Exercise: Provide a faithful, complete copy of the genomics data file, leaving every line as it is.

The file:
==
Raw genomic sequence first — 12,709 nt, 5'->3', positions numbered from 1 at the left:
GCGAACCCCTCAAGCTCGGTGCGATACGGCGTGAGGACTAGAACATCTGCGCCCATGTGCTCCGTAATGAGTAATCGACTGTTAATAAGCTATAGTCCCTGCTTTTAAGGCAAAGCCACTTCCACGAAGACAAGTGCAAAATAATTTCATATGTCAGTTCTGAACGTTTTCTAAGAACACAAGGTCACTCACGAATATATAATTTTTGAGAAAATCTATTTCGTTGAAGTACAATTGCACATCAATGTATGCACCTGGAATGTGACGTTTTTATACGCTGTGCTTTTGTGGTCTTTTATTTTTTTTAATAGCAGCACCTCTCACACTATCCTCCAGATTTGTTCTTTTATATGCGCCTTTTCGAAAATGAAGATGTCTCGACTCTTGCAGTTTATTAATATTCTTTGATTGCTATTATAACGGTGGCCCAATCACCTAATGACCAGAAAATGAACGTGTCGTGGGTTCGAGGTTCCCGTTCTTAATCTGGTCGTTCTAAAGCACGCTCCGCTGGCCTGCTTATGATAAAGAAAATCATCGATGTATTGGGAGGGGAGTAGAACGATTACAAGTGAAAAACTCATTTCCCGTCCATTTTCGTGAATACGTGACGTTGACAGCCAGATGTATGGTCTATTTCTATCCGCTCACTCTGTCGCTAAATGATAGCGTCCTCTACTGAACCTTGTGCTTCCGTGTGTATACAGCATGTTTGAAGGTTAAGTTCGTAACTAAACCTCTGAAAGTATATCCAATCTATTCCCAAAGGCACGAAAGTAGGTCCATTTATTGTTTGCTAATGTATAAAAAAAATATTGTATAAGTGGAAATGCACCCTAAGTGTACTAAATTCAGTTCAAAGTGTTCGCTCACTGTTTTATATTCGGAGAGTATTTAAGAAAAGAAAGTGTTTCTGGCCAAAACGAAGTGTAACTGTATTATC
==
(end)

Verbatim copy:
Raw genomic sequence first — 12,709 nt, 5'->3', positions numbered from 1 at the left:
GCGAACCCCTCAAGCTCGGTGCGATACGGCGTGAGGACTAGAACATCTGCGCCCATGTGCTCCGTAATGAGTAATCGACTGTTAATAAGCTATAGTCCCTGCTTTTAAGGCAAAGCCACTTCCACGAAGACAAGTGCAAAATAATTTCATATGTCAGTTCTGAACGTTTTCTAAGAACACAAGGTCACTCACGAATATATAATTTTTGAGAAAATCTATTTCGTTGAAGTACAATTGCACATCAATGTATGCACCTGGAATGTGACGTTTTTATACGCTGTGCTTTTGTGGTCTTTTATTTTTTTTAATAGCAGCACCTCTCACACTATCCTCCAGATTTGTTCTTTTATATGCGCCTTTTCGAAAATGAAGATGTCTCGACTCTTGCAGTTTATTAATATTCTTTGATTGCTATTATAACGGTGGCCCAATCACCTAATGACCAGAAAATGAACGTGTCGTGGGTTCGAGGTTCCCGTTCTTAATCTGGTCGTTCTAAAGCACGCTCCGCTGGCCTGCTTATGATAAAGAAAATCATCGATGTATTGGGAGGGGAGTAGAACGATTACAAGTGAAAAACTCATTTCCCGTCCATTTTCGTGAATACGTGACGTTGACAGCCAGATGTATGGTCTATTTCTATCCGCTCACTCTGTCGCTAAATGATAGCGTCCTCTACTGAACCTTGTGCTTCCGTGTGTATACAGCATGTTTGAAGGTTAAGTTCGTAACTAAACCTCTGAAAGTATATCCAATCTATTCCCAAAGGCACGAAAGTAGGTCCATTTATTGTTTGCTAATGTATAAAAAAAATATTGTATAAGTGGAAATGCACCCTAAGTGTACTAAATTCAGTTCAAAGTGTTCGCTCACTGTTTTATATTCGGAGAGTATTTAAGAAAAGAAAGTGTTTCTGGCCAAAACGAAGTGTAACTGTATTATC